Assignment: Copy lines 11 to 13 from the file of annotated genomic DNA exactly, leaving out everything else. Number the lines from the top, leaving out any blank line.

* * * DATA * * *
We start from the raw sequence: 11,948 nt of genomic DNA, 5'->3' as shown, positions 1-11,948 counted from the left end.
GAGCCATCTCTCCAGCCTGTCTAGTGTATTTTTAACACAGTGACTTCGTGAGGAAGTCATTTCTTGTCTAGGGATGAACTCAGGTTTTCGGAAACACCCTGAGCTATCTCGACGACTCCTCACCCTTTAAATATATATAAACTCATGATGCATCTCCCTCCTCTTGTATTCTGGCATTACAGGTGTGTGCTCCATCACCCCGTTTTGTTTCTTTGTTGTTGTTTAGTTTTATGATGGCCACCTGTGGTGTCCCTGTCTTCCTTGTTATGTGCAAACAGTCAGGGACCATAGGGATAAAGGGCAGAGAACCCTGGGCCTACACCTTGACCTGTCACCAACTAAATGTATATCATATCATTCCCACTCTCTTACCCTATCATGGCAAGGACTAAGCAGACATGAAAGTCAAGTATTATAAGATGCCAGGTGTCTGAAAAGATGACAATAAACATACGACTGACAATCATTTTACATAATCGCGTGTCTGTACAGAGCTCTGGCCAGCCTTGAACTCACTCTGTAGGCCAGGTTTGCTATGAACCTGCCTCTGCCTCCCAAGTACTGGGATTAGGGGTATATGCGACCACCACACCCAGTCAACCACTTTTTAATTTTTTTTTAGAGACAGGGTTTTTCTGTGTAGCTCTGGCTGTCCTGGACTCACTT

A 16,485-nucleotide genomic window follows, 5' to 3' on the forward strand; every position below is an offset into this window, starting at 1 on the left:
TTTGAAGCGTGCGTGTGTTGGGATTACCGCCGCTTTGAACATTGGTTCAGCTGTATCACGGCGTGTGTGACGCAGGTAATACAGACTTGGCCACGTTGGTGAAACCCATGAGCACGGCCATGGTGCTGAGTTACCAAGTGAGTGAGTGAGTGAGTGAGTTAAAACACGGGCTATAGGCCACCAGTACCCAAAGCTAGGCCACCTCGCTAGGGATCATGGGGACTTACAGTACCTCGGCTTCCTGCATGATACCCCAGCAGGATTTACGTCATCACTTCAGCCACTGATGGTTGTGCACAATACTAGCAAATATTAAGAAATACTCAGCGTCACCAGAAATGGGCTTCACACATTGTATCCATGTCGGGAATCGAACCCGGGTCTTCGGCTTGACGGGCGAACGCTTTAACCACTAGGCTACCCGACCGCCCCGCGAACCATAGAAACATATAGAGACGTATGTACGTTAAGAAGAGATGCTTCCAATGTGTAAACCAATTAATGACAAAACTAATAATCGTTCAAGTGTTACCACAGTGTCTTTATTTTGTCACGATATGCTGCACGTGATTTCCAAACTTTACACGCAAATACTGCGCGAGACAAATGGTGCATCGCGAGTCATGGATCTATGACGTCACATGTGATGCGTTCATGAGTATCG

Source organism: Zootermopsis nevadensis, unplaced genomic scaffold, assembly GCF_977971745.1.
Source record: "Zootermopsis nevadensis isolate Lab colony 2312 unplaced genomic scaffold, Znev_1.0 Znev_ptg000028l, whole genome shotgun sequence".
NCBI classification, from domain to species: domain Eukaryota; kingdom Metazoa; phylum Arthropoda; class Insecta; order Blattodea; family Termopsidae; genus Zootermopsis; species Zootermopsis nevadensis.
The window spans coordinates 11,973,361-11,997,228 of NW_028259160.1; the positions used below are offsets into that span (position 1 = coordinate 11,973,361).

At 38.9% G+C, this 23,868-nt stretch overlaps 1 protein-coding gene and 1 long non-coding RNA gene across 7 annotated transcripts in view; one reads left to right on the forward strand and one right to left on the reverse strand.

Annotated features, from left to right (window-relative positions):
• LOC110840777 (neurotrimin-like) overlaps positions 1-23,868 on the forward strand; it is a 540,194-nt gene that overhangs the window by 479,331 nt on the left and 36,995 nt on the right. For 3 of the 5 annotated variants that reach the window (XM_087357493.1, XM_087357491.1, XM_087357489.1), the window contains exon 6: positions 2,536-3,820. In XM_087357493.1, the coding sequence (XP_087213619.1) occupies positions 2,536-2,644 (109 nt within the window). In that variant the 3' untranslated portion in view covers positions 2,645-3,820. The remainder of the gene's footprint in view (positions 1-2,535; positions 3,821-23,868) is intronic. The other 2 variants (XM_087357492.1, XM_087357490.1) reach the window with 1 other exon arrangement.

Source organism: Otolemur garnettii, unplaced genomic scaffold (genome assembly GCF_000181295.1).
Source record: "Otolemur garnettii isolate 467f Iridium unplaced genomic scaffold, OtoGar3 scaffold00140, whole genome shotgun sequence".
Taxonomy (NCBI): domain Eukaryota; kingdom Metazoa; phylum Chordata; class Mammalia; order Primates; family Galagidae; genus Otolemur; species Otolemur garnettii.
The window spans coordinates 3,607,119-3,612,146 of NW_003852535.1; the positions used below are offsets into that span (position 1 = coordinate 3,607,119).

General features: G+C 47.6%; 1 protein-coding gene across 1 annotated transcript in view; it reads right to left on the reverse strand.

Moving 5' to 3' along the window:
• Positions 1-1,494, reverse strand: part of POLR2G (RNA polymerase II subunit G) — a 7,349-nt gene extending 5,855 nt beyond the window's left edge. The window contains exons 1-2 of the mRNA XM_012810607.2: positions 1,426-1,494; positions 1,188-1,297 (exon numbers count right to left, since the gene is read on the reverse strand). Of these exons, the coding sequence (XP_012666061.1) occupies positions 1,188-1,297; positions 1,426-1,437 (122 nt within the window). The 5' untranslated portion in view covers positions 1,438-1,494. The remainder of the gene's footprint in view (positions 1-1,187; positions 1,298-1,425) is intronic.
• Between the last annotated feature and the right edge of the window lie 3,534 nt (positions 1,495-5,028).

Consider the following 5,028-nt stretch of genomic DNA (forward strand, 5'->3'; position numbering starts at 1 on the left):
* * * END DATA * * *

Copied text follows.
• LOC110840777 (neurotrimin-like) overlaps positions 1-23,868 on the forward strand; it is a 540,194-nt gene that overhangs the window by 479,331 nt on the left and 36,995 nt on the right. For 3 of the 5 annotated variants that reach the window (XM_087357493.1, XM_087357491.1, XM_087357489.1), the window contains exon 6: positions 2,536-3,820. In XM_087357493.1, the coding sequence (XP_087213619.1) occupies positions 2,536-2,644 (109 nt within the window). In that variant the 3' untranslated portion in view covers positions 2,645-3,820. The remainder of the gene's footprint in view (positions 1-2,535; positions 3,821-23,868) is intronic. The other 2 variants (XM_087357492.1, XM_087357490.1) reach the window with 1 other exon arrangement.

Source organism: Otolemur garnettii, unplaced genomic scaffold (genome assembly GCF_000181295.1).
Source record: "Otolemur garnettii isolate 467f Iridium unplaced genomic scaffold, OtoGar3 scaffold00140, whole genome shotgun sequence".